Kirsanow has also remained active in current disputes over the meaning of the National Labor Relations Act.  He has been critical of the NLRB’s representation election rule. Kirsanow also opposes the Board’s decision in Browning-Ferris and believes it should be overruled.

U.S. Commission for Civil Rights

A George W. Bush appointee to the U.S. Commission for Civil Rights, Kirsanow has advocated conservative positions.

Illegal Immigration and African-American Employment

Kirsanow has been vocal regarding the detrimental impact of illegal immigration on low-wage jobs held by African Americans.  Kirsanow voted to approve a U.S. Comission for Civil Rights report that stated that reducing or eliminating the flow of undocumented immigrants would improve workforce participation of black workers.  Testifying before Congress, Kirsanow stated that undocumented immigrants compete with low-wage workers, particularly African American men, and drive down wages.  He advanced the theory that undocumented immigration correlates to increased rates of incarceration among African Americans.  Kirsanow argues that lower wages and higher rates of imprisonment create a ripple effect contributing to the destabilization of black families.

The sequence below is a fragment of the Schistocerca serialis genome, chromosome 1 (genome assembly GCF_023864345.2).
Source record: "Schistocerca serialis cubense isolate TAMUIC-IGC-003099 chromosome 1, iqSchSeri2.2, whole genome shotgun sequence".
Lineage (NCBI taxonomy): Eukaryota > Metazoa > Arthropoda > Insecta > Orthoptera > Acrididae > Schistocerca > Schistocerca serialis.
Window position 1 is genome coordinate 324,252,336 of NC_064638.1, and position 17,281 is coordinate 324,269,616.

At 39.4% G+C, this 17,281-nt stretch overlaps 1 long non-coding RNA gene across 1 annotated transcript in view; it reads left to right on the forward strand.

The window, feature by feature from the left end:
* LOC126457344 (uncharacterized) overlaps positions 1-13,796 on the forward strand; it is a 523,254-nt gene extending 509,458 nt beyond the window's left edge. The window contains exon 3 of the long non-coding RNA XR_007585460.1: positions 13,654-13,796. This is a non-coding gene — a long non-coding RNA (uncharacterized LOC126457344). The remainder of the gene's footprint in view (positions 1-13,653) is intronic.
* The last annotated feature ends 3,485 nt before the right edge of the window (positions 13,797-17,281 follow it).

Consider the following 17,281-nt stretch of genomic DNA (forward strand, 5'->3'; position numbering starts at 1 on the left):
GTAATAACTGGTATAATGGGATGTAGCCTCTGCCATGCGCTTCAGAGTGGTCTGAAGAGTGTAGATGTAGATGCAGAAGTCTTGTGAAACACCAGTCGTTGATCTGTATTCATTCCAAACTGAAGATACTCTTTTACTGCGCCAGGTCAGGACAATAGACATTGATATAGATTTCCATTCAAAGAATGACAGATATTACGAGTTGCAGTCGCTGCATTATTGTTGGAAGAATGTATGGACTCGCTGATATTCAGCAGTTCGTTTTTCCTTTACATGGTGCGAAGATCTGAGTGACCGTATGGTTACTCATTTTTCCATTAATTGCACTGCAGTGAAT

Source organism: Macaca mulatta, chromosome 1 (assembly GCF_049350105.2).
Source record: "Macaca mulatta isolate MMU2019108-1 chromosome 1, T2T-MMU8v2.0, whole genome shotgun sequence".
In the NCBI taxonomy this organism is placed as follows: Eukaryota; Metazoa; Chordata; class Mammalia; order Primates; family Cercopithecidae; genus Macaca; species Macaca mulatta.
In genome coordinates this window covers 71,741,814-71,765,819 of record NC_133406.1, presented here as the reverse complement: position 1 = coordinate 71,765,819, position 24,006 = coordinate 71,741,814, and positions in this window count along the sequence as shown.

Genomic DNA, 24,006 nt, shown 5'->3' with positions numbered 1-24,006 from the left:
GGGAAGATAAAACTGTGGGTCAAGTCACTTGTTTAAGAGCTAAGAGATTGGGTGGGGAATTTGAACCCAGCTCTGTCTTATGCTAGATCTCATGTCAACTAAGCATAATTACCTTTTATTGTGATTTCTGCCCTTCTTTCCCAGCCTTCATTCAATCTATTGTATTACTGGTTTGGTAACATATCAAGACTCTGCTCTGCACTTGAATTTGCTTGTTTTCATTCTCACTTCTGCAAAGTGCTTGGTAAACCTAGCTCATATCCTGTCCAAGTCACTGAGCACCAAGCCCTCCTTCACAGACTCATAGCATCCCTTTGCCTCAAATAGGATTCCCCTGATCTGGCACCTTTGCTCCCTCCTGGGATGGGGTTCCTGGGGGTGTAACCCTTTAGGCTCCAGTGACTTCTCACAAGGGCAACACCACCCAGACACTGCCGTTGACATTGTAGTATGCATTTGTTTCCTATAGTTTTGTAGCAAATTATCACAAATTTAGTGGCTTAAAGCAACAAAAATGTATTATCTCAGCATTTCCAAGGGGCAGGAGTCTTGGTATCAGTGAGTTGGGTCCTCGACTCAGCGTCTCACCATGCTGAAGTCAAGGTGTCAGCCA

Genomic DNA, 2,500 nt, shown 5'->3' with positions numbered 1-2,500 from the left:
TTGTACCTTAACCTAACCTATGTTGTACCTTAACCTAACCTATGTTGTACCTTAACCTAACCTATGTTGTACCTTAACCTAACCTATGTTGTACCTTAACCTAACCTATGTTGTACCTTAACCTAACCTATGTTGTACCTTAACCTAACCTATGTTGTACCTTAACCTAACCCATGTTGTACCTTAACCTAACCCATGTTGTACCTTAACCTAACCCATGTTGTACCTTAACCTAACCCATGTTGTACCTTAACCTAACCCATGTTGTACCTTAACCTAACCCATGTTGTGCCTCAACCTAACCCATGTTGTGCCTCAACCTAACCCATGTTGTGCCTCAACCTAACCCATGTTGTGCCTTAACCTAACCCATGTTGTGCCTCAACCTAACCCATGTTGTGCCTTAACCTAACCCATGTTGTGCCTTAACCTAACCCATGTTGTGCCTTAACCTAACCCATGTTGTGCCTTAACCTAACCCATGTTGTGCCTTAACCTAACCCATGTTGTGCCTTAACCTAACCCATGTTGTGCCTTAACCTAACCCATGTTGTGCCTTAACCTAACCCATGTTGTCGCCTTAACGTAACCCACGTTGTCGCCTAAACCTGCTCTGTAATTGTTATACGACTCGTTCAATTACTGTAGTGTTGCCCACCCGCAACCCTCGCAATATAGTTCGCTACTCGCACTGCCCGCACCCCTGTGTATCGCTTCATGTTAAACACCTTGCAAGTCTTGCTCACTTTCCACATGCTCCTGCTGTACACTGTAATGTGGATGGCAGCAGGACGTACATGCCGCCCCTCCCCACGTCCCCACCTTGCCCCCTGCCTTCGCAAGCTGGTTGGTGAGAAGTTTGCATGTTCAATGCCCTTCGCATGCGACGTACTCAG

Religious Liberty

In 2016, the U.S. Commission on Civil Rights released a report on the conflicts that can occur between religious liberty and other civil rights protections.  Despite voting to release the report, Kirsanow suggested that the report, which stated that “religious exemptions to the protections of civil rights based upon classifications such as race, color, national origin, sex, disability status, sexual orientation, and gender identity, when they are permissible, significantly infringe upon these civil rights,” should serve as “an alarm to liberty loving Americans.”  In the context of the conflict between sexual orientation and religious liberty, Kirsanow believes in the primacy of religious liberties.